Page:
In the past couple of years, senior meeting managers have been telling us that there’s no research directed specifically toward them. So this spring, Corporate Meetings & Incentives magazine, along with the National Business Travel Association Foundation and Financial & Insurance Conference Planners, embarked on a first-ever research project to explore trends among those at the top level of the meetings profession.
This survey explores everything from their education, experience, and certification, to the size of their departments and the number of meetings they plan, to whether or not they are responsible for combined meetings and travel—and how all of these correlate with salary. We also touch onand , both of which are the responsibilities of those at the most senior level.
The goal of this project was to create a new body of knowledge against which senior meeting managers can benchmark their jobs. Further surveys will explore the goals and accomplishments of this niche.
Thanks to Steve Bova, executive director of Financial & Insurance Conference Planners, and Caleb Tiller, director, marketing and communications, NBTA, and Joe Bates, director of research, NBTA Foundation, for their collaboration and support.
The average salary of survey respondents was $101,344 and, despite the challenging economy, the vast majority (83.2 percent) received a bonus in 2009. The amounts of those bonuses ran the gamut, with 7.6 percent receiving less than $2,500, 21.6 percent receiving more than $20,000, and the median bonus at $10,000.
Raises were fairly moderate last year, with three-quarters of respondents receiving raises of 5 percent or less. The outlook for 2010 was slightly better: 82.1 percent said they expect to receive a raise this year, though the average increase is expected to remain about the same (3.7 percent in 2010 and. 3.9 percent in 2009).
According to respondents, salary increases are determined by merit (90.5 percent), cost of living (24.2 percent), and other factors ranging from company performance to meeting savings targets.
There was little correlation between salary and number of years at a company, probably due to the fact that many respondents had changed companies once or twice. On the other hand, there was a direct connection between average salary and number of years in the meetings industry, with a fairly significant jump in salary (just over 15 percent) once respondents hit the 15-year mark. There was also a correlation between annual salary and the number of people managed, with those who manage more than five people making as much as 40 percent more than those with no direct reports.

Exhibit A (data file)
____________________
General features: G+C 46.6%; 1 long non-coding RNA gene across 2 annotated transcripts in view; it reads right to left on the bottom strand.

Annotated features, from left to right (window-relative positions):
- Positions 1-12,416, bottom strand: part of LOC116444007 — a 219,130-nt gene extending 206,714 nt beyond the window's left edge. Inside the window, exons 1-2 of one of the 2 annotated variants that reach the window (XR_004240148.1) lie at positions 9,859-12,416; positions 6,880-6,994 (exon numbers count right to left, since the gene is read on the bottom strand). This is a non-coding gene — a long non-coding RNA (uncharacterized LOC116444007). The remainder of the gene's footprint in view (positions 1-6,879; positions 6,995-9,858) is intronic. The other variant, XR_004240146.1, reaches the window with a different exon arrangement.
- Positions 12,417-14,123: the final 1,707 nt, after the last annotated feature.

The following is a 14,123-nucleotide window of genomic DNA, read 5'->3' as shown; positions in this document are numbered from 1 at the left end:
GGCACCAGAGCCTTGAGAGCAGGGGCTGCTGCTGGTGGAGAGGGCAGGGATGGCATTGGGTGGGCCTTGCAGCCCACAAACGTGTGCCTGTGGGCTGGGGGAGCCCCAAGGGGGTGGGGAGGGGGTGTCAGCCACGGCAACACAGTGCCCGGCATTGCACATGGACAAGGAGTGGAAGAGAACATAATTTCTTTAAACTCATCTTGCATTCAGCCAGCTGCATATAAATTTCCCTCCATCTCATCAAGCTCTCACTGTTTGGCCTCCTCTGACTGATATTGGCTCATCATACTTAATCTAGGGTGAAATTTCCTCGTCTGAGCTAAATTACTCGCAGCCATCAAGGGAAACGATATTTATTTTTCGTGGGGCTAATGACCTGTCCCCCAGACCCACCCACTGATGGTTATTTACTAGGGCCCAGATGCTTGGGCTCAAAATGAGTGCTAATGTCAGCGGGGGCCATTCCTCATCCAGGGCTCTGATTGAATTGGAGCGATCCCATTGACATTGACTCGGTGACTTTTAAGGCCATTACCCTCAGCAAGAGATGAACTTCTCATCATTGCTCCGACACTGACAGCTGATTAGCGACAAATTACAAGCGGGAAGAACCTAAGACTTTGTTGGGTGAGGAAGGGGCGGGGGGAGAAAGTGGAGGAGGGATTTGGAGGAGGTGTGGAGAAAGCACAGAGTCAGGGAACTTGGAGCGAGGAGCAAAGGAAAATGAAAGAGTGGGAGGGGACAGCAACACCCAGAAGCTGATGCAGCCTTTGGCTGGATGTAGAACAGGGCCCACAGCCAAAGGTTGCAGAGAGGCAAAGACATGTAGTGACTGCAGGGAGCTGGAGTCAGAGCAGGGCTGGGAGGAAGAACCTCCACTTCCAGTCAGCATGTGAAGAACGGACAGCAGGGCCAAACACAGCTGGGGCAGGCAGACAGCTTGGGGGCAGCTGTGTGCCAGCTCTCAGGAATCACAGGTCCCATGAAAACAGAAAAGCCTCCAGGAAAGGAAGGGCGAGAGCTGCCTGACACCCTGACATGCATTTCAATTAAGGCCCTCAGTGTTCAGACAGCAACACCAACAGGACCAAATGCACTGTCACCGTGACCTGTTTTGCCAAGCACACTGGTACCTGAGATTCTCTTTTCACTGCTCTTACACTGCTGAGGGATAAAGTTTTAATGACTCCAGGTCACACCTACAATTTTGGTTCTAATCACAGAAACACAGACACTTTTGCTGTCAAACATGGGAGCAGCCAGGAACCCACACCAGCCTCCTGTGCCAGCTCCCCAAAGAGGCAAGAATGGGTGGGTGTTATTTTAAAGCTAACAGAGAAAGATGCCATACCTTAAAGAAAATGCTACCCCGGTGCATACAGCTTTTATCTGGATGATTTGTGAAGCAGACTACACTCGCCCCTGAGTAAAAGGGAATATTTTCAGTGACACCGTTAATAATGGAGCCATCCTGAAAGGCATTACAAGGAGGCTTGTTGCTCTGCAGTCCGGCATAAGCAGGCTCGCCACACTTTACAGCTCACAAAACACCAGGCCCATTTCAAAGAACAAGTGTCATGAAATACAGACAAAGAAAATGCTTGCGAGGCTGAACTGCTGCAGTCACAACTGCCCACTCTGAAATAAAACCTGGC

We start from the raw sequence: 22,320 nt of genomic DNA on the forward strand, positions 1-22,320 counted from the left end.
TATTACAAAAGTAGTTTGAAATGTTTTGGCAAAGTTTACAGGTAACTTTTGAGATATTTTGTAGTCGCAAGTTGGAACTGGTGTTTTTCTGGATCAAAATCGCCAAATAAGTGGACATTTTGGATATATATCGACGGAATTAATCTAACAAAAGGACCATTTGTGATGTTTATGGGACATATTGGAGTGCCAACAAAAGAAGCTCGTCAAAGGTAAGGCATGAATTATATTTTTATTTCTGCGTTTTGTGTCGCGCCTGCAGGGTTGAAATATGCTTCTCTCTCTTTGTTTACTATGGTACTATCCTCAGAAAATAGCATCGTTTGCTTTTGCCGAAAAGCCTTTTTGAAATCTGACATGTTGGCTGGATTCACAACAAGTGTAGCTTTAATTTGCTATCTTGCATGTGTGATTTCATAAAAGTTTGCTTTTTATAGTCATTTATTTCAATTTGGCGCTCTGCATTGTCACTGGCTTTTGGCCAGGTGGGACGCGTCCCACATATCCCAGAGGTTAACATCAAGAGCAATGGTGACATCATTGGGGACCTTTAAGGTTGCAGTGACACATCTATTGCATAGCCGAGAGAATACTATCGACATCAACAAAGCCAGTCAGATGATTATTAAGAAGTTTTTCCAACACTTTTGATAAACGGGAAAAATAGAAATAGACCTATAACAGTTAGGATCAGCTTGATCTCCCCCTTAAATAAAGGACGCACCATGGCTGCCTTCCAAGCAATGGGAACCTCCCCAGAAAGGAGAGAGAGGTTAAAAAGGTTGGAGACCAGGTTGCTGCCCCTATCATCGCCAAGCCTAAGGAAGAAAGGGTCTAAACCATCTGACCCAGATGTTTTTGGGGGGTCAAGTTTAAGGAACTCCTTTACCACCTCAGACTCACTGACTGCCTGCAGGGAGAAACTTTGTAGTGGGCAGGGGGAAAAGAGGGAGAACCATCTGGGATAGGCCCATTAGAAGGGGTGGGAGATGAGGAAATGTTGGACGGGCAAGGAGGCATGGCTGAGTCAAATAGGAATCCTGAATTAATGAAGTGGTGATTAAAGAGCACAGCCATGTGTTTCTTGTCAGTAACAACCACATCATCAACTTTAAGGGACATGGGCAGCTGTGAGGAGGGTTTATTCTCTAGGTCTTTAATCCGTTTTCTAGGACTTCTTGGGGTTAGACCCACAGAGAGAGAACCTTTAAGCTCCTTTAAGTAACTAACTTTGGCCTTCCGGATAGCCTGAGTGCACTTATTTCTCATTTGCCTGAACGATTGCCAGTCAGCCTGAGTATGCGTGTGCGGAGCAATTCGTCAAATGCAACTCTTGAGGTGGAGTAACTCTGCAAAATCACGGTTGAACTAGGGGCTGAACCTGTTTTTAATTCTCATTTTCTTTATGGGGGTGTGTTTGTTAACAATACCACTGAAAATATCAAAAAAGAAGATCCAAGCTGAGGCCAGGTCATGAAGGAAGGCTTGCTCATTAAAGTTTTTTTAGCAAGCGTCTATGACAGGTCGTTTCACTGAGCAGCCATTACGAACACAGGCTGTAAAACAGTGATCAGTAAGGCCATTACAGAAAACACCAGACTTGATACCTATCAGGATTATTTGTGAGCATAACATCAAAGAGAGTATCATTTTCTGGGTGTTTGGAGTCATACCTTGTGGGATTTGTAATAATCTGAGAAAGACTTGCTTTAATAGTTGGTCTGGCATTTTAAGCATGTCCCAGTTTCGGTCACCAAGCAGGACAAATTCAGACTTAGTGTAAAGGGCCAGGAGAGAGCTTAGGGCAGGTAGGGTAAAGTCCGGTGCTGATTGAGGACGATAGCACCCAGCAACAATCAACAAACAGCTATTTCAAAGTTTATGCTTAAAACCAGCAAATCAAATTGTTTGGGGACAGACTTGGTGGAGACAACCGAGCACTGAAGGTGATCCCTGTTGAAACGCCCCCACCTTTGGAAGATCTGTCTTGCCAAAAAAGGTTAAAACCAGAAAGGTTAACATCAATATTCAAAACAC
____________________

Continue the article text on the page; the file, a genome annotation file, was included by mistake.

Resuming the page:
A little more than one-third of respondents are responsible for combined meetings and travel, but surprisingly, the additional responsibility has no bearing on salaries. Those who managed both functions reported an average salary of $97,857 and those who didn’t averaged $103,448.
Meetings industry certification appears to have a slight influence on salary, with those holding their CMP and CMM designations making about $3,000 more on average than their counterparts with no certifications.
Salaries varied significantly according to industry, with professional services (legal, consulting, architecture, engineering, etc.) on the low end. On the high end was automotive, with an average salary of $120,833, which is $19,489 more than the overall average salary.
It’s no surprise to find a correlation between the size of respondents’ meeting departments and the number of meetings they plan. What was a surprise was how little the number of meetings planned affected their salaries: For example, those who plan 76 to 100 meetings per year made an average of only $3,409 more than those who plan 1 to 25 meetings per year.
Strategic meetings management and outsourcing continue to be significant trends among this group. A little more than half of respondents said they outsource some functions, with sourcing and contracting, registration, and on-site logistics being the most popular ones. Most striking is the growth of SMM within companies, with a little more than two-thirds (67.4 percent) of respondents saying they either already have a program in place or plan to within the next two years.